Aliens in 40k aren't Star Trek aliens. They aren't humans with some weird **** on their foreheads. They are true aliens, and that means that their psychology is very different from ours. 40k aliens do not make good characters for a roleplaying game in my opinion.
This is another one of those topics that are going to polarise the hobbyist community as much as Marines... or Eldar.
On my behalf? I disagree with you. Not disrespectfully, though. What I would rather suggest is that the 40k aliens aren't really that different from the Star Trek ones, though, beyond the fact that I'm sure that Gene Roddenberry is not kicking himself (err, from the grave) about not hiring GW artists and writers (believe it or not). They do a very good job of creating some cool imagery and writing some text that vaguely talks about how alien they are without actually telling you how alienor not alienthey actually are.
If you look at the literature, though, it's not about being truly alien but being believably alien. It often seems about being presented with what is described as an alien culture, and then being able to see familiarity in itonly to be baffled when they do something crazy (as determined by the plot). The thing is, you can find examples of this kind of culture in the real world if you're willing to look at the type of norms that might be defined as Western gaming culture. Delve into anthropology. You will see how human beings with a whole slew of different mores, ideologies, metaphysical paradigms etc., will be as alien to you as a... well, whatever race you to see that is attempted to written up as anything other than a plot device.
As a plot device aliens can be "alien" because you only have to justify whatever crazy action they're going to make. As a PC race, they just have to believably described such that the PC can have some cultural context that extends beyond just a body to be placed in the cross-hairs. Even though foreknowledge is kind of expected, we see this kind of "cross-hair" alien in Creatures Anathema and, forgive me, perhaps even things like Lure of the Expanse.
As always, though, YMMV.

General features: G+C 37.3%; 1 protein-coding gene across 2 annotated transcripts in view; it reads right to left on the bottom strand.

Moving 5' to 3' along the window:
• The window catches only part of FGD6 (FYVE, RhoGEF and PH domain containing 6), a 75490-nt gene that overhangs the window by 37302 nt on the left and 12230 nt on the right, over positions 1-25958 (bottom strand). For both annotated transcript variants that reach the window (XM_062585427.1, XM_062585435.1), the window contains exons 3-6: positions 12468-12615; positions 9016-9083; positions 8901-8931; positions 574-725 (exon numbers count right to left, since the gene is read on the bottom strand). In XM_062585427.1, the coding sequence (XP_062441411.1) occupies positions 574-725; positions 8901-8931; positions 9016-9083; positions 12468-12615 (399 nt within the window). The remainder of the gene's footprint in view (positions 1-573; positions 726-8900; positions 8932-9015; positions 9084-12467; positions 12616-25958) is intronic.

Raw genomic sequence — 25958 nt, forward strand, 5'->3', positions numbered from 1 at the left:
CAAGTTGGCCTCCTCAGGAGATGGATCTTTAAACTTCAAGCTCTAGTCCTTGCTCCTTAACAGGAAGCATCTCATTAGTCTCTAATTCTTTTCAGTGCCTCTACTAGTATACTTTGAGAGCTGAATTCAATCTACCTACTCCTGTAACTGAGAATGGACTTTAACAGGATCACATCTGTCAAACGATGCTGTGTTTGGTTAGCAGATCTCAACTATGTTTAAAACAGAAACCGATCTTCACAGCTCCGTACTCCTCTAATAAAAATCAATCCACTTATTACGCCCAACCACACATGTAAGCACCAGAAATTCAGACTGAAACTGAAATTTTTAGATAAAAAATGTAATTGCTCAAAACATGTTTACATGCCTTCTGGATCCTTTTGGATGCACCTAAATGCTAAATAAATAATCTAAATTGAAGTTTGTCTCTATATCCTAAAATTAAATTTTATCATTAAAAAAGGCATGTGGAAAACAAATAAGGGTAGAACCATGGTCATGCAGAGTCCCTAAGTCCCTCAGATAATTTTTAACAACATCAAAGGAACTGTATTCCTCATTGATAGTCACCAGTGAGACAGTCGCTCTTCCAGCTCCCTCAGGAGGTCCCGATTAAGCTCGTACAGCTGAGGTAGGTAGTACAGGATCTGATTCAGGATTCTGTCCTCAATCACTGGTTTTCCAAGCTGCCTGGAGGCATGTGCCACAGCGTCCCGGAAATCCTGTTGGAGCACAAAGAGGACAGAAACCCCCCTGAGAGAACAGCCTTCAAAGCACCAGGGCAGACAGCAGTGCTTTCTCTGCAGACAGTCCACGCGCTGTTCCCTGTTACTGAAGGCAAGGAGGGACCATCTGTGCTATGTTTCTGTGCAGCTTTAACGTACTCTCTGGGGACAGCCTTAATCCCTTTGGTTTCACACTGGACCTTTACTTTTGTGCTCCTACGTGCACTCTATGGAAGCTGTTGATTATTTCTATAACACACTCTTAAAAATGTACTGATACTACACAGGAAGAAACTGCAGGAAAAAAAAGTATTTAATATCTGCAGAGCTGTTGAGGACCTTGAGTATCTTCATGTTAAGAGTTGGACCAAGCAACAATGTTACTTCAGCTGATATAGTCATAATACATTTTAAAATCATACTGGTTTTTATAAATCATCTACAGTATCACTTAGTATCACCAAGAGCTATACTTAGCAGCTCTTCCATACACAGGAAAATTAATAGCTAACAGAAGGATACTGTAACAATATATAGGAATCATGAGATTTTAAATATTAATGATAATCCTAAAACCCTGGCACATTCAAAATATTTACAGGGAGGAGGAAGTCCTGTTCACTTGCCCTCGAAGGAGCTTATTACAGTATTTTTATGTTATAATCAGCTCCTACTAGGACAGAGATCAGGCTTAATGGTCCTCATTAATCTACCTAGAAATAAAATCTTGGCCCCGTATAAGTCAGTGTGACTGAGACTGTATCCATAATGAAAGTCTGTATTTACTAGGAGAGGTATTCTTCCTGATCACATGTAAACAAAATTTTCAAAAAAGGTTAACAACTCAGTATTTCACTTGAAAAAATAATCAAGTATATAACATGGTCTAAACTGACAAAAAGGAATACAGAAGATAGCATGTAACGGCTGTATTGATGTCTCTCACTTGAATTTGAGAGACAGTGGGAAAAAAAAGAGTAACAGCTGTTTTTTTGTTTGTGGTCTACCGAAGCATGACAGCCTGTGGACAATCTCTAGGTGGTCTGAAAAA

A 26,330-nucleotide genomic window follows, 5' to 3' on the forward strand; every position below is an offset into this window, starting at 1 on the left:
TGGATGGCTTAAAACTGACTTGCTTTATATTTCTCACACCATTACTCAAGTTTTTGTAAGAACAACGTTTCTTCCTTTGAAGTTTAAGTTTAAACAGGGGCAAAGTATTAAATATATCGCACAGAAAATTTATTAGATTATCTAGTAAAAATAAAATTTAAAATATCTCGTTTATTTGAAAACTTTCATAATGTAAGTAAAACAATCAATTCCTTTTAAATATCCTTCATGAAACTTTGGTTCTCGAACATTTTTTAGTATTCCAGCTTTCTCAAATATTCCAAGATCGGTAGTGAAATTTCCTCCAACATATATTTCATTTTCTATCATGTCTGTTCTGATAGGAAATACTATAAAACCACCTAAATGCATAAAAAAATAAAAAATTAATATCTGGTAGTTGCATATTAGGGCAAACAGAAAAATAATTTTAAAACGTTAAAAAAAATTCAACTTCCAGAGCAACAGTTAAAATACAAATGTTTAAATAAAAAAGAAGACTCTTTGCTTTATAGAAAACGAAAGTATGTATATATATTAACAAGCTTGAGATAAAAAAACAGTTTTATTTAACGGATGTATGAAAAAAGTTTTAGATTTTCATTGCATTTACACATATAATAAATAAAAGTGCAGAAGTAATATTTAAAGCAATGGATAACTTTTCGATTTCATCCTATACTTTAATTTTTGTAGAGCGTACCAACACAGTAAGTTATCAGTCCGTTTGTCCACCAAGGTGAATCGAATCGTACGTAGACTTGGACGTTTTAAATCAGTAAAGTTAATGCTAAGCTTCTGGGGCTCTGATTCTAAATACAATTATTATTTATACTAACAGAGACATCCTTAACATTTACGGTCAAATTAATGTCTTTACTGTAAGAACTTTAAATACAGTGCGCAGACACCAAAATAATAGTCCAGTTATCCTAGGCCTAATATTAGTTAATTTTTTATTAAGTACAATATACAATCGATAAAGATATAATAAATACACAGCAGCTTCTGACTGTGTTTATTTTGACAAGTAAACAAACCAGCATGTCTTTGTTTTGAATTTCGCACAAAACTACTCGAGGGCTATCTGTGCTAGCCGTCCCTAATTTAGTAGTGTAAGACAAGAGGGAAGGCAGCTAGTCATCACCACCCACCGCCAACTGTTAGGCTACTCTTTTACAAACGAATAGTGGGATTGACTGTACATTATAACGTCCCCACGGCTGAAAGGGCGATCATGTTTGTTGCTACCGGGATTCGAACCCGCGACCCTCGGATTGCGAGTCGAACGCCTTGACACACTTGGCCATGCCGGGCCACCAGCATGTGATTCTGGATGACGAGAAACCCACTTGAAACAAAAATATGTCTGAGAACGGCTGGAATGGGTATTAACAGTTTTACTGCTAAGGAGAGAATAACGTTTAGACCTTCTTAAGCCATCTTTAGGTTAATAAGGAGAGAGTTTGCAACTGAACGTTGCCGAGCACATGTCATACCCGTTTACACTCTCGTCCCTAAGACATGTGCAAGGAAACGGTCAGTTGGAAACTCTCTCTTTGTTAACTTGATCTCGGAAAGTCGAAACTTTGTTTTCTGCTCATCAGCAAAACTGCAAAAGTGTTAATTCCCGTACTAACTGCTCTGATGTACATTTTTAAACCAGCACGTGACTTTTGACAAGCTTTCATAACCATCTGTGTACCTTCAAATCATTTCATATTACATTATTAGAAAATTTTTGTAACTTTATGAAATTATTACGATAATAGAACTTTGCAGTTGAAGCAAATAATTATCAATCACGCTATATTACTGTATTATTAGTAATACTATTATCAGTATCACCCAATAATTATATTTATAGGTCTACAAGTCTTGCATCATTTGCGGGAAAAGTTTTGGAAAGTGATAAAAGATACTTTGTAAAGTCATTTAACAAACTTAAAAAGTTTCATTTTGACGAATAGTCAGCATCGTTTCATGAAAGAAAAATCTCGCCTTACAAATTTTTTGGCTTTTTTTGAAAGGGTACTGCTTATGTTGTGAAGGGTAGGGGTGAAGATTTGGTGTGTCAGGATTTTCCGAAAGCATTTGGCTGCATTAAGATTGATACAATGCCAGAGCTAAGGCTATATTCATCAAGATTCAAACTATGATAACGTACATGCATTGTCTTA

I think FFG could do far worse then the release a "Core Core Book" the biggest flaw or obstacle would be careers, as each "game" thus far has totally different careers.
Couldn't this be achieved with just playing a mathematical game? Different "tier" points working on a different ratio? Or just refer to the power levels as something discrete rather than encompassed by a different system? x,000 points for Dark Heresy, 10,000-n,000 points for Rogue Trader, etc.
However, a few generics would work (as I said a few years back when DH first came out, the D20 modern basic careers of Strong, Smart, Tough, Fast and so forth careers) with sub notes of how each of these new careers work in each game (for example, as rank 1"alternate career ranks" for DH, as part of the origin path for RT and whatever for however DW works).
That's one of the interesting things that I liked about skrittibak's (sp.) interpretation of 40k RPG. Even more flexible than Dark Heresy Career Paths even though they are inherently based upon the same mechanic. (It's where, for me, Dark Heresy gets into some interesting narrativism.)
After that 40K Core Sourcebooks. The Xeno Codex with critters, gear, adventures, worlds and info that work for all three games. The Imperial Armoury full of gear for all three games. The Index Calixis as a setting guide and so forth.
I think that you might have Adam France drooling over you and wondering if you want to propose now, Peacekeeper_b!
Sorry, while not really well written, having finished the Kal Jerico trilogy of Necromunda Novels, it just sounds like a good 40K setting. Campy, sci-fi, fun.
Is there a way of talking about such things generically? After all, hiveworlds have some shared imagery even before you go beyond the "every world is unique" thing as applied.